Kony 2012 ignites armchair activism

By: Chelsea Ratterman, Assistant Editor
Activism has always been a part of human nature. Whether righting a wrong, helping someone or raising money for a worthwhile cause, there is always something for those who want to be involved. By definition, “activism” is the intentional effort to promote, impede or direct change, and comes in many forms ranging from letters written to Congress members to rallies and marches. Then, there is the trend of “bandwagon activism” or being apart of something simply because it’s big and cool, and “armchair activism,” or being a part of a cause strictly through technological means. 
One recent example is the “Kony 2012” campaign, to make Joseph Kony, a name already infamous in many parts of the world, well-known in order to raise awareness to the cause. The surge of interest was a result of a 30 minute YouTube video released by the non-profit organization Invisible Children on the problem in Uganda. Joseph Kony began his reign of terror in Uganda in 1986, which resulted in the enslavement of over 66,000 children, who became sex slaves or soldiers in the Lords Resistance Army, and the displacement of over 2 million people. In 2005, he was indicted on charges of war crimes by the International Crimes Council, but has evaded capture. From the United States, in 2008 President Bush signed a directive to provide assistance to Uganda, in 2010 President Obama signed a bill that made it American policy to capture or kill Kony, and in 2011, Obama signed another measure that deployed 100 special forces to the area.

21st Century Activism needs basis in fact not fiction

Dennis Gosnell, Assignment Editor

Activism has always been an important part of American culture. Whether it was the forefathers standing up to Great Britain, African Americans standing up in protest of segregation and prejudice, or even now the 99 percent standing up to the one percent of Wall Street.

In this way, activism holds a special place in the hearts of Americans, as it gives them the opportunity to show their frustration over the direction their lives have been pushed.

However, how does one determine if a cause is just or an ill-considered manipulation? Many have the right to be angry at the way Wall Street has abused their financial power, yet standing up to the problem Wall Street represents causes an even more substantial problem.

What happens if the 99 percent wins the battle and financial reform takes place? People who rely on Wall Street and financial institutions for everything from housing to retirement funds to savings accounts would be affected.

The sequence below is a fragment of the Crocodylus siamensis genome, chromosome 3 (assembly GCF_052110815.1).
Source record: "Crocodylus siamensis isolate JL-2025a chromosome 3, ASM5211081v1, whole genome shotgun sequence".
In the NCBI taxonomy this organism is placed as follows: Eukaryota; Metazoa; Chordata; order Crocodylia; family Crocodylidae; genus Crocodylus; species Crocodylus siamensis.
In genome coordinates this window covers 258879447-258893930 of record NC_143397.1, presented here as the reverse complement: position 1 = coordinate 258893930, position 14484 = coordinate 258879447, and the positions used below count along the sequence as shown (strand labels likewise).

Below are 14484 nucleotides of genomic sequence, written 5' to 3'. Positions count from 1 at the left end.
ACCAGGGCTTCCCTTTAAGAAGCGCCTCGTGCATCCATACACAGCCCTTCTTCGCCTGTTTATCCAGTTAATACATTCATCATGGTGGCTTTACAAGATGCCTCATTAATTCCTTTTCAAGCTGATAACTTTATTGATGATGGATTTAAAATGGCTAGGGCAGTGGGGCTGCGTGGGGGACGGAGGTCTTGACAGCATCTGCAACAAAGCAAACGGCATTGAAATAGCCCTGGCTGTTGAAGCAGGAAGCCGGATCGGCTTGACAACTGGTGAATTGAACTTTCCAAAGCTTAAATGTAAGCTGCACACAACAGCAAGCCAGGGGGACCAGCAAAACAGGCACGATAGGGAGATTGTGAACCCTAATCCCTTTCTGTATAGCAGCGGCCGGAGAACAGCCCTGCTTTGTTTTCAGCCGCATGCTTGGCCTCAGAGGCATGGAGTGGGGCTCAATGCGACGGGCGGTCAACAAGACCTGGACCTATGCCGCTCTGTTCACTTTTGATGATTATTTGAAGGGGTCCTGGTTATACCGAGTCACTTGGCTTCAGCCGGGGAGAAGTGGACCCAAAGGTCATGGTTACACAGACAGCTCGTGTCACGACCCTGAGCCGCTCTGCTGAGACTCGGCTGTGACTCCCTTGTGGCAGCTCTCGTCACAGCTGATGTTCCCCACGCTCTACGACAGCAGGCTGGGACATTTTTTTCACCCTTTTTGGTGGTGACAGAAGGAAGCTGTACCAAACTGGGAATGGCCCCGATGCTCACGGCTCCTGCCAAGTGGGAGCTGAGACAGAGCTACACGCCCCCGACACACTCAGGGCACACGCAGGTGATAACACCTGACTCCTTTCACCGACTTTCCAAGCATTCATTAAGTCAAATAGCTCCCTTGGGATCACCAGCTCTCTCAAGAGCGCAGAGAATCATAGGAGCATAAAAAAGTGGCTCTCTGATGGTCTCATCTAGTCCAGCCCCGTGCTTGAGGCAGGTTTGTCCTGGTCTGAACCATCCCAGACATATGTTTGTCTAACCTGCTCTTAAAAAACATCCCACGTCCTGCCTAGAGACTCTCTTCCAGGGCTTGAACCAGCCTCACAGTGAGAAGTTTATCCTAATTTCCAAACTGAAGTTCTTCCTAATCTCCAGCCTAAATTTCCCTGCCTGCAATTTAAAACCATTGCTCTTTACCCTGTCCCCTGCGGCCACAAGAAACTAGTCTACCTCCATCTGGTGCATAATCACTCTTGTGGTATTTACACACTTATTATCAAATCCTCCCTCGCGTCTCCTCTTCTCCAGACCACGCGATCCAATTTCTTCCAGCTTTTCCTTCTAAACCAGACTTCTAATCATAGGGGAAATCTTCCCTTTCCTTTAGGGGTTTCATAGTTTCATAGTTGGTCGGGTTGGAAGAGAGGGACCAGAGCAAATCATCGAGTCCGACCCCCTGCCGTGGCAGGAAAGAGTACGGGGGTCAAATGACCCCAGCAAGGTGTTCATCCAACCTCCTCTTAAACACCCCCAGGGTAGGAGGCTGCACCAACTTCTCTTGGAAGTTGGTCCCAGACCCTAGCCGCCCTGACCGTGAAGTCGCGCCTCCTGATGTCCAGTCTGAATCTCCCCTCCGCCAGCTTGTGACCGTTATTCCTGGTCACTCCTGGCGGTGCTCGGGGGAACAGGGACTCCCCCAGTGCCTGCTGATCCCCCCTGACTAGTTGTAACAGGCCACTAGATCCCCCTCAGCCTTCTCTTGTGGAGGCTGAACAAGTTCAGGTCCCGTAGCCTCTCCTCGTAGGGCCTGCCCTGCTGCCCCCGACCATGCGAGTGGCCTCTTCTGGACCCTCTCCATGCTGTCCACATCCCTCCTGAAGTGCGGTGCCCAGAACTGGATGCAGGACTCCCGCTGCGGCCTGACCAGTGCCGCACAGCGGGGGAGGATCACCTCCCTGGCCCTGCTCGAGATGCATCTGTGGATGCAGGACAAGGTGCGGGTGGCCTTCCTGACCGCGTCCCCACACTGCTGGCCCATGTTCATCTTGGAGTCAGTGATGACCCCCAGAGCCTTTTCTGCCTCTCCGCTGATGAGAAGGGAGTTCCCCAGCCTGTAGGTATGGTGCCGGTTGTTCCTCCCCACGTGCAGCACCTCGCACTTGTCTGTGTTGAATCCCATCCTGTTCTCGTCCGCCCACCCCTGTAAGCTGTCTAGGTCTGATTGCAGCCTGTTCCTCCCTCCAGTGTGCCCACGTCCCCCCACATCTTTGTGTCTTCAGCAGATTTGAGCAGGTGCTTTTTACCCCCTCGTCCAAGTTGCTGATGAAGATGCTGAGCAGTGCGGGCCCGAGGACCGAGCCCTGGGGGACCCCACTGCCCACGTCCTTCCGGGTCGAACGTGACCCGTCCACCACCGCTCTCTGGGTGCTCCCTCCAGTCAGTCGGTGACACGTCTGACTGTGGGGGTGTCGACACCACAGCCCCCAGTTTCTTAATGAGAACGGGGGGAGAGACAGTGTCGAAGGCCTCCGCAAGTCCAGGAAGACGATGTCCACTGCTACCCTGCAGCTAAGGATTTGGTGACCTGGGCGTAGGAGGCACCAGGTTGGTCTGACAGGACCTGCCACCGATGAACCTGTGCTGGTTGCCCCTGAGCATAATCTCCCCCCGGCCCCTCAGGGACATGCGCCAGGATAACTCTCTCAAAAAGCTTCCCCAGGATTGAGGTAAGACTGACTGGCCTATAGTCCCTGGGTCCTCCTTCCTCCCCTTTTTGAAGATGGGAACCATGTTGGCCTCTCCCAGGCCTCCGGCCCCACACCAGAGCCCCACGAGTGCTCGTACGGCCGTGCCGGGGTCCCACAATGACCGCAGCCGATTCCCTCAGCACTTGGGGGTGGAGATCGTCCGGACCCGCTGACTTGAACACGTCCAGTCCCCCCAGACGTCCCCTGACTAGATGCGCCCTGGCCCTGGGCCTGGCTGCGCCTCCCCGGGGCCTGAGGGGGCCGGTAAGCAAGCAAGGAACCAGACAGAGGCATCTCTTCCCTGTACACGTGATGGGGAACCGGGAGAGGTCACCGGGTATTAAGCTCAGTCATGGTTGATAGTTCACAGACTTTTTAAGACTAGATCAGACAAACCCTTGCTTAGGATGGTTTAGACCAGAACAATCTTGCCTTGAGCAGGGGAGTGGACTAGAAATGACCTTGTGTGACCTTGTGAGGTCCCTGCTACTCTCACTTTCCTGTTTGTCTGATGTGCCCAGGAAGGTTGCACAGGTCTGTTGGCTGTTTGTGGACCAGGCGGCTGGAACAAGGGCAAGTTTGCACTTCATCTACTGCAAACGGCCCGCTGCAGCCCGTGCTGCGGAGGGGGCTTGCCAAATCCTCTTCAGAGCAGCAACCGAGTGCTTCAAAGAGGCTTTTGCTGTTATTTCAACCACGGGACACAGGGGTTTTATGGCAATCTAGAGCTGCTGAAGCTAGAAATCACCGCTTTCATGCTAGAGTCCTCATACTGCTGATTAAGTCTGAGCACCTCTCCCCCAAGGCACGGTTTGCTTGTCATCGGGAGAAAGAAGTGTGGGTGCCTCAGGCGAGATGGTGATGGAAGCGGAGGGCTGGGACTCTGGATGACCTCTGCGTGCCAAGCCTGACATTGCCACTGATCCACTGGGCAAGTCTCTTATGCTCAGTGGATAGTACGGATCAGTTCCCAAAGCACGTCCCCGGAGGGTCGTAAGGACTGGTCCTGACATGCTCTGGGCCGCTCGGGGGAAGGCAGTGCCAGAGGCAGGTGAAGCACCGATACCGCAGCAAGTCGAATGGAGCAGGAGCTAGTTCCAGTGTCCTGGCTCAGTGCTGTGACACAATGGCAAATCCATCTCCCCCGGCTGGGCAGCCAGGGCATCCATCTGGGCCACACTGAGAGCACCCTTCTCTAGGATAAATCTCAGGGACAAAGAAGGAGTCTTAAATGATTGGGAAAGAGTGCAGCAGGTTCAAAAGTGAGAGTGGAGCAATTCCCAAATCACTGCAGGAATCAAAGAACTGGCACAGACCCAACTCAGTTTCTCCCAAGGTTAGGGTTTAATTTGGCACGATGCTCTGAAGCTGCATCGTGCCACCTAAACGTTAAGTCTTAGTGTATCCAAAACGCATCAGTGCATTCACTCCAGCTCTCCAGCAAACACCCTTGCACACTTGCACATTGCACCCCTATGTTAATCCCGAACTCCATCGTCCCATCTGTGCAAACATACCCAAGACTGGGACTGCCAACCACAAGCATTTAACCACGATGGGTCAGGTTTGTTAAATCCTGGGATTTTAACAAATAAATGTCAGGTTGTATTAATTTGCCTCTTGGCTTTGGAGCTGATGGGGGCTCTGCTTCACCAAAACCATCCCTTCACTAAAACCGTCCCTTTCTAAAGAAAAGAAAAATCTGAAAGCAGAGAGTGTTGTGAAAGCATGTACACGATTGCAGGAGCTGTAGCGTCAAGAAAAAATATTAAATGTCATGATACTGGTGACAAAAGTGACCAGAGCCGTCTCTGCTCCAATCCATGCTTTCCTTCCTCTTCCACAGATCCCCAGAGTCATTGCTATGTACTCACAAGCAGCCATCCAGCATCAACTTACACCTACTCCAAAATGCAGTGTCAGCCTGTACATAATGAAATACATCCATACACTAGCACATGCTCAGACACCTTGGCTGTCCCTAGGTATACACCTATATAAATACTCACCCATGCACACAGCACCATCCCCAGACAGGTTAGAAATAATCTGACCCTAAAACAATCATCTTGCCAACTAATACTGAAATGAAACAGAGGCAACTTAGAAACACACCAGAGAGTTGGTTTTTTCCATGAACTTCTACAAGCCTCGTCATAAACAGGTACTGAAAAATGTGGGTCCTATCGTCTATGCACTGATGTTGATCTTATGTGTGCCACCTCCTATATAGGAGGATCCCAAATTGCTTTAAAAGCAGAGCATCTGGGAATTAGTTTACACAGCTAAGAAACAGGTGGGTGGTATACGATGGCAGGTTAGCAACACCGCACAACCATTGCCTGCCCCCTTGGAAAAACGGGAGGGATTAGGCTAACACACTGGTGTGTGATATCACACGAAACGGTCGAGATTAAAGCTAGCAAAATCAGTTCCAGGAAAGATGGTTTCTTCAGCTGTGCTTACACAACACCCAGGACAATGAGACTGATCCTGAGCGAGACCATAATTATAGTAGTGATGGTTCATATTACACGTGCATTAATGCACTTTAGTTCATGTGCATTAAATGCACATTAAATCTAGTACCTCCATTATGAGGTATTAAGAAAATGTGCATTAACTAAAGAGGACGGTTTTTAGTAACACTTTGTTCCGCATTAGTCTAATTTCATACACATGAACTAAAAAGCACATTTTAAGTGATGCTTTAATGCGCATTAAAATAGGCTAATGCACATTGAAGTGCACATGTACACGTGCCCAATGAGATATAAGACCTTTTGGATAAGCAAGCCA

Just thinking about the amount of hard-working individuals who would lose their jobs is staggering. Action without thought is careless. Does something need to be fixed? Yes, but does it need to be fixed blindly? Probably not.

Occupy Wall Street seems to have been a fad, signs of dissent have all but faded from the public eye as interest and exposure have dwindled to tiny droplets falling from a shutoff valve.

The public has moved on to a new target and a new problem that began decades ago in Uganda. The name of the movement makes it seem like people want a rival of a hotdog or the Coney Island boardwalk.

Kony 2012 is a movement started March 8, to stop the forced military servitude of children in the Lord’s Resistance Army that is based primarily out of Uganda.

Should this newest activism issue be dealt with? Yes, but the question underlining all of these actions are why now and not before? These two issues have been around for many decades and now people seem to be dancing like puppets.

The answer of course is the outbreak of social media and the greater ability for people to propagandize issues, giving more hands the ability to stir the social beehive into irrational directions.

By 15th Street News Posted in Editorial Tagged Dissent, Kony, Occupy, Propaganda, , Wall Street

Teachers Using Social Media

By: Narges Taghavi, Feature Editor

A few years ago, the notion of integrating social media into the classroom was considered laughable. Services, such as Twitter and Facebook, were thought of as distractions, with no place in a learning environment.

Today however, it seems that now more and more professors are taking advantage of the benefits of social media and discovering that they can better educate with the help of technology.

For instance, the use of the Word Press website allows professors to post class lectures and graphics, for students to view.

Word Press isn’t the only way teachers are using technology in the classroom. Many professors use D2L to post class updates, home assignments, and lectures.

“Several semesters ago I decided to record my lectures and place them on D2L so that if a student missed class they could easily catch up by going to D2L to listen to the lectures; And though they may not have been occupying a seat in class, they heard the same lecture as their classmates who were in class.

“I am happy to say the response has been overwhelmingly positive and students also appreciate the opportunity to be able to go back again and again if they wish to make sure they understand the material.” Dr. Michael W. Lovegrove, professor of history, said.

The combination of social media and education will continue to grow, provided the social media continues to be a true educational tool.

“I am mixed in my thoughts regarding social media as a teaching tool, but I would never rule out any new and innovative teaching techniques provided that they are effective,” Dr. Lovegrove said.

Word Press is there for every student to take advantage of and can come in handy for those who miss class, especially now that flu season is right around the corner.